Sow the seeds of farm safety with kids early

Have a dedicated play area

Grinnell Mutual, an insurance company, suggested that children who live on farms have their own designated play area (…). Parents should consider building strong fencing to separate safe play areas on the farm from work areas.

“Build the play area at least 50 feet from the center of agricultural activity and any road blocks,” the Grenell report said. “Keep it free from pests, wood, scrap metal, and open water. Choose a shaded location to help protect children from sunlight, wind, and dust.”

Make sure gates, sheds, equipment, and sheds are protected as well, according to the report.

Livestock safety science

Many kids find farm animals wonderful, but pets can be very dangerous. Oftentimes, livestock can be unpredictable.

According to the NASD, approximately one in five farm injuries are associated with livestock. Young children should always be supervised around livestock, even when they are outside the fence.

Children should never be allowed independent access to animals. Starting at the age of five, teach children simple rules about livestock such as how to handle animals, where to stand and which animals to avoid.

Be aware of the dangers surrounding the machine

Tractors and machinery are implicated in three out of four injuries on children’s farms, according to NASD. The report said the child is never allowed to drive the tractor, as he does not have the skills or judgment to operate the tractor until around the age of 14.

Overturning tractors and bulldozers are the leading cause of child deaths on US farms (…).

She said: Make children aware of the potential risks and don’t be afraid to correct unsafe behaviors.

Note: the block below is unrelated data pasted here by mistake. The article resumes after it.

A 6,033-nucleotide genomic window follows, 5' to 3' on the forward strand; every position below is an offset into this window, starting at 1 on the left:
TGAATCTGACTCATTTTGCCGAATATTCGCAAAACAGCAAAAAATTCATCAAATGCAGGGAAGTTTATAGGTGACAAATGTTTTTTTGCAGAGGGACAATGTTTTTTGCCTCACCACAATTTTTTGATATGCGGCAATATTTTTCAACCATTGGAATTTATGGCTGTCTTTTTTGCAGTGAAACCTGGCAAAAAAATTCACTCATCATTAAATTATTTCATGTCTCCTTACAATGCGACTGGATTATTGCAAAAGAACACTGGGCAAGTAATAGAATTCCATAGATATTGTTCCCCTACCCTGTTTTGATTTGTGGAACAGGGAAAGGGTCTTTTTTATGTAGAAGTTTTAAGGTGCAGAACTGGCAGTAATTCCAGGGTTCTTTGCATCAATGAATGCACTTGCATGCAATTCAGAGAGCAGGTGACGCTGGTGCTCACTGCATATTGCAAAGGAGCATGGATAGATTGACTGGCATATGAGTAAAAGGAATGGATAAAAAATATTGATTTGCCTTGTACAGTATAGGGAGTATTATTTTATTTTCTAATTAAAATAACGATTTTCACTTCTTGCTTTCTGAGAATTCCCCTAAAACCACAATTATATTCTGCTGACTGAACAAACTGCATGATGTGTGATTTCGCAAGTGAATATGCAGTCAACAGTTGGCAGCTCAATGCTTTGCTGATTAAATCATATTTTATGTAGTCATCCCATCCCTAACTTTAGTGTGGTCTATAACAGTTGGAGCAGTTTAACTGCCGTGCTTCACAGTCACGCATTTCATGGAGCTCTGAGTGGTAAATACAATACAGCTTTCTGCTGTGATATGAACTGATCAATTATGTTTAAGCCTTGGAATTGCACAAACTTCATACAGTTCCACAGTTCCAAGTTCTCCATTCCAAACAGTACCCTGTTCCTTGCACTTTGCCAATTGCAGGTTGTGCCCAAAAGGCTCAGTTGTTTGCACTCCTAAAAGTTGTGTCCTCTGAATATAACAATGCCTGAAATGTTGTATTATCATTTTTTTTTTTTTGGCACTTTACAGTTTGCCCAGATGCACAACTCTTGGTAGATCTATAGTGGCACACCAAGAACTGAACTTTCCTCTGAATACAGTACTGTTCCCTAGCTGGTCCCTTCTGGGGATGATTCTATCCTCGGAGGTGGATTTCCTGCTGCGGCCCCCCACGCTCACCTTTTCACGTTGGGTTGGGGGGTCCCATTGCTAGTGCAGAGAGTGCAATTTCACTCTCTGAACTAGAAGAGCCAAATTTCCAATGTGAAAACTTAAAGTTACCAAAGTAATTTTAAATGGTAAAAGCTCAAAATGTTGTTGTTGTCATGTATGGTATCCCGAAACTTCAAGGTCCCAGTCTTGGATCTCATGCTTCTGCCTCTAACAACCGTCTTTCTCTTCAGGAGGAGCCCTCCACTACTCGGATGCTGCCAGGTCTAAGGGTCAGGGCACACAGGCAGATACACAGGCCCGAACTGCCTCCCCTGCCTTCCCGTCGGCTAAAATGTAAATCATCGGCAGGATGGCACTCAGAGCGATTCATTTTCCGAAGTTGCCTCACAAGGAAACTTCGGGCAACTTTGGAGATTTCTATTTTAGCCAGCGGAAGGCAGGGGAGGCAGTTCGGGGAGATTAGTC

Funkenbusch recommends a family meeting to discuss farm safety with children and safer practices: No riders on any piece of farm machinery, and keys removed from farm equipment. Remind children to stay away from grain carts, cereal boxes, and compost pits.

Avoid entering the grain

One-third of all cereal traps and chokeholds in spurted cereal involve children younger than 14, according to the NASD.

Parents should never allow children to play with grain, ride in grain carts, or get into boxes or hoppers. Cereals may attract children indoors, but once on the move, they can act like quicksand.

Never allow children to play in areas where grain is being loaded or unloaded. Never leave a drill or wagon unattended with children. Pill accidents happen quickly, and few adults are strong enough to save a child, even if they are young.

Restricting access to agrochemicals

Another danger to children on the farm is their access to dangerous chemicals. The US space agency reports that at least half of all deaths in the US on US farms from chemicals are children under the age of 10.

Know that babies are curious by nature, and can be drawn to containers, bright colors, and put things in their mouths. Teach two-year-olds not to eat or drink anything unless it is given to them by a familiar adult – and don’t expect them to stick to these rules until age eight.

Keep all toxic materials on high shelves in a closed building that children cannot reach. Dispose of hazardous materials properly in a way that children cannot reach them. Place danger signs around closed chemical storage areas.

Avoid slips and falls

It is also important to protect children from slips and falls and to keep them away from electricity.

For a recent DTN safety story around electricity, see….

To read a first-hand account of how a tragic farm accident affected one family, see….

To see another farm safety story for young people, check out…

Russ Quinn can be reached at [email protected]

Follow him on Twitter @RussQuinnDTN

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